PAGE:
In Focus, Psychologist and journalist Daniel Goleman, author of the #1 international bestseller Emotional Intelligence, offers a groundbreaking look at today’s scarcest resource and the secret to high performance and fulfillment: attention.
Combining cutting-edge research with practical findings, Focus delves into the science of attention in all its varieties, presenting a long overdue discussion of this little-noticed and under-rated mental asset. In an era of unstoppable distractions, Goleman persuasively argues that now more than ever we must learn to sharpen focus if we are to survive in a complex world.
Goleman boils down attention research into a threesome: inner, other, and outer focus. Drawing on rich case studies from fields as diverse as competitive sports, education, the arts, and business, he shows why high-achievers need all three kinds of focus, and explains how those who rely on Smart Practices—mindfulness meditation, focused preparation and recovery, positive emotions and connections, and mental “prosthetics” that help them improve habits, add new skills, and sustain greatness—excel while others do not.
Decent info. But to much of personal ideology
This book was interesting and had good information at times. But I didn't know when I purchased the book that I would also be getting a lecture in his personal political and environmental ideology. There are surely other ways to convey your examples without doing this. So please next time "focus" on giving your scientific information without including your personal bias. It makes your book look less factual and can distance your audience.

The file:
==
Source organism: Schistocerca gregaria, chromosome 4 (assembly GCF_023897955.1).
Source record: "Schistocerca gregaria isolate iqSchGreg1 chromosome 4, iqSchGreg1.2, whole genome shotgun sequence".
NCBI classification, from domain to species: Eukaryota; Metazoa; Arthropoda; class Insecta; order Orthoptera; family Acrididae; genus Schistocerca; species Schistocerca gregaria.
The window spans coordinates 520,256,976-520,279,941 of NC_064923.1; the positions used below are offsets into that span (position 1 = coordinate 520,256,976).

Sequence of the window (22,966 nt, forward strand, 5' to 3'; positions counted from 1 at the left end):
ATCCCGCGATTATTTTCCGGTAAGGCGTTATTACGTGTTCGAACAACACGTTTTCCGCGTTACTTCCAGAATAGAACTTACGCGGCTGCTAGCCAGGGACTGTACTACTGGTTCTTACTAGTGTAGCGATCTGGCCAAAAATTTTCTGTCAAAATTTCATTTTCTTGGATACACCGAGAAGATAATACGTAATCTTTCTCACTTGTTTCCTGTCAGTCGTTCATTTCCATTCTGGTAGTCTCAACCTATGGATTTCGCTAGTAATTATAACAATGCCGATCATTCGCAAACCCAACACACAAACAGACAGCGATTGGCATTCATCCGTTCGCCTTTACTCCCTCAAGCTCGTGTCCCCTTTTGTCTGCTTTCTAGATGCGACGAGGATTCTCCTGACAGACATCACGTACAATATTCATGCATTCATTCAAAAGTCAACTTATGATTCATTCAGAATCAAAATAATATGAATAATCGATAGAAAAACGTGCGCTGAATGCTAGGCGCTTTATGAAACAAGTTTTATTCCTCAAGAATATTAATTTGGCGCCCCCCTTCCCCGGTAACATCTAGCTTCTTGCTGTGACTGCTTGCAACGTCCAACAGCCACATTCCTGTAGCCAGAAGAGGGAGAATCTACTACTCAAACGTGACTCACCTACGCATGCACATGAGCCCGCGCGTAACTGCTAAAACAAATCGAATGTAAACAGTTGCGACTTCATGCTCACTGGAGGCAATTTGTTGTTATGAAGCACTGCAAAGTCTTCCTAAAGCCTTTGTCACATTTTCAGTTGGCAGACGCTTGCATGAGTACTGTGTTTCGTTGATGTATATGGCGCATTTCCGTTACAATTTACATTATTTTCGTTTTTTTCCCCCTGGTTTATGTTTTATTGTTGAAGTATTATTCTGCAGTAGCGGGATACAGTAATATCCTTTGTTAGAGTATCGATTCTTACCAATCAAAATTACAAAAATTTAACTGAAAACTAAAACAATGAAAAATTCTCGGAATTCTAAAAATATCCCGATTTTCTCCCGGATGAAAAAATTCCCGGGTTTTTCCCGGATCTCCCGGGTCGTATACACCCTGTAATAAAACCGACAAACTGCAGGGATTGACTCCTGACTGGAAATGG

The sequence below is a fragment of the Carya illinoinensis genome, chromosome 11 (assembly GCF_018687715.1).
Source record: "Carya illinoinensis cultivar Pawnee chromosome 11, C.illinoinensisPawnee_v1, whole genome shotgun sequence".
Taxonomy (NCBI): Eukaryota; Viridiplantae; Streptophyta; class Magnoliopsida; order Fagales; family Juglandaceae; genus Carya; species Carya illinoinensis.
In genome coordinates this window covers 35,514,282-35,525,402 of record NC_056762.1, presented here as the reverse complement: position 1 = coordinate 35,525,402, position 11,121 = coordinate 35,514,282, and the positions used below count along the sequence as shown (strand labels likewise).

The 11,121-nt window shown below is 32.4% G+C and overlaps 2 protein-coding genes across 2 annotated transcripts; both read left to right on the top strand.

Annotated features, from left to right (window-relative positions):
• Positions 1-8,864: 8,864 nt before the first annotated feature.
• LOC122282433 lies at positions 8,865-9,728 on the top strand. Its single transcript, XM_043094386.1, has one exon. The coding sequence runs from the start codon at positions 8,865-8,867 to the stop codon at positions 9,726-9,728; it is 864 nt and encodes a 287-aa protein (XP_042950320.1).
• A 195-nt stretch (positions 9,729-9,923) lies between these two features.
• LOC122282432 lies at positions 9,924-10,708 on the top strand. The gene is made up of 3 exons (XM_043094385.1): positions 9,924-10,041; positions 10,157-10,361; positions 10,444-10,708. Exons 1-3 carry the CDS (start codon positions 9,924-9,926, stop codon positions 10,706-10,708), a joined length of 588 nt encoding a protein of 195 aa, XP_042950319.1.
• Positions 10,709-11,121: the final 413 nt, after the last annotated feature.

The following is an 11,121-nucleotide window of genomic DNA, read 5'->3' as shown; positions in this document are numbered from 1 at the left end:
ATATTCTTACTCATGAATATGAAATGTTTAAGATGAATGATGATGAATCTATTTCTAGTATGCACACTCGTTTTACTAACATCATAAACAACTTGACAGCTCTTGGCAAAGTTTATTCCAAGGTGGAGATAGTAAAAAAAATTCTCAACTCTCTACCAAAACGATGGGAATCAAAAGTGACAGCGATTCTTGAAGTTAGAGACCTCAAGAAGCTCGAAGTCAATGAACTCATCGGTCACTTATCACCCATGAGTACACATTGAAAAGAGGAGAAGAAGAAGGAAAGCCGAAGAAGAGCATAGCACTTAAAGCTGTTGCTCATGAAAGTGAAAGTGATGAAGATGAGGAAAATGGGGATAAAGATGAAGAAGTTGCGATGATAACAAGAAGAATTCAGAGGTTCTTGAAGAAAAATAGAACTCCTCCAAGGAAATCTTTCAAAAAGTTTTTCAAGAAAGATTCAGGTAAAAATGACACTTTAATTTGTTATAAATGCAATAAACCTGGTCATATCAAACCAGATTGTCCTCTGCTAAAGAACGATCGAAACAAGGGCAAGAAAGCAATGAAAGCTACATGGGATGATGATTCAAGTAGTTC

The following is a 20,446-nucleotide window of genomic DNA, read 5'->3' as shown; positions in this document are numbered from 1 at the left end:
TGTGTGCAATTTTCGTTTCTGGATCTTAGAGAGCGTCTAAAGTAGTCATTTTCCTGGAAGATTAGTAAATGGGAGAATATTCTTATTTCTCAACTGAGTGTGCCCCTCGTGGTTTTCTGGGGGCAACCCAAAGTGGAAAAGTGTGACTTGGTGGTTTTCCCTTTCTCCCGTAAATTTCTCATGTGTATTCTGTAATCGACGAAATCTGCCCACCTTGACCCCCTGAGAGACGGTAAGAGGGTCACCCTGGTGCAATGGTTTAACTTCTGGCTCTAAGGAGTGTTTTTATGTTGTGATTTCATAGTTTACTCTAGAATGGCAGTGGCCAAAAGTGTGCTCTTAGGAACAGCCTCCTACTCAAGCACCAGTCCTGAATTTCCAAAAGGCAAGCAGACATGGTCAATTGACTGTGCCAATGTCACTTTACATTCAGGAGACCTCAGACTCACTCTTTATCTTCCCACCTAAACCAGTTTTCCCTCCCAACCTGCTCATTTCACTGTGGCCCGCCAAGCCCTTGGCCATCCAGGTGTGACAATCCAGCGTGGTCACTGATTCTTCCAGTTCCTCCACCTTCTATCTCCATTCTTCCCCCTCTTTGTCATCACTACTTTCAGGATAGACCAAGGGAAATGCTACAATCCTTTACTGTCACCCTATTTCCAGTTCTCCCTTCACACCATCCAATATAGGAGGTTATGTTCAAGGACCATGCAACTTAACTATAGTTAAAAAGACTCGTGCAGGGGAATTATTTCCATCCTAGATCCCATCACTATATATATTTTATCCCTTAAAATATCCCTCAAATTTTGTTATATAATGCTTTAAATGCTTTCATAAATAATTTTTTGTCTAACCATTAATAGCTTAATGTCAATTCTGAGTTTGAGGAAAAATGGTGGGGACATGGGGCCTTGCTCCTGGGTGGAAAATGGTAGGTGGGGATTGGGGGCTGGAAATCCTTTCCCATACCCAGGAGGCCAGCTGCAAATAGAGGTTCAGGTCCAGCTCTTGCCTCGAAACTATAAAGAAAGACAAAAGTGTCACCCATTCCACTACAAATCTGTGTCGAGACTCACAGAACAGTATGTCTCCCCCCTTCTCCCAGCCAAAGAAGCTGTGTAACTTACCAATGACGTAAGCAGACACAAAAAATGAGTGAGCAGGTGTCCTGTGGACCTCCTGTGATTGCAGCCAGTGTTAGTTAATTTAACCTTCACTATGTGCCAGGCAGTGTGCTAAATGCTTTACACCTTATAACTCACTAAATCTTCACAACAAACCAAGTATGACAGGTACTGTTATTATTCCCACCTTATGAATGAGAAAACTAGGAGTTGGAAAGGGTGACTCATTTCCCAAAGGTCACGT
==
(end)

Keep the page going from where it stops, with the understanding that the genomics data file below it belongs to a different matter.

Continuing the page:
As relating to the audiobook, I was expecting more scientific detail from this work than it delivered.
The book meanders an incredible amount hardly spending any time on focus and how one attains more focus. where any other book would explain the mechanics of focus in a succinct way, this book spends the first quarter of the book explaining the mechanics of focus and then another 50% of the book explaining the mechanics of things like perception of others, perception of problems, and a host of other things. I assume these subjects will eventually get back around to the original point of focus and how one can improve it but I couldn’t make it to the end.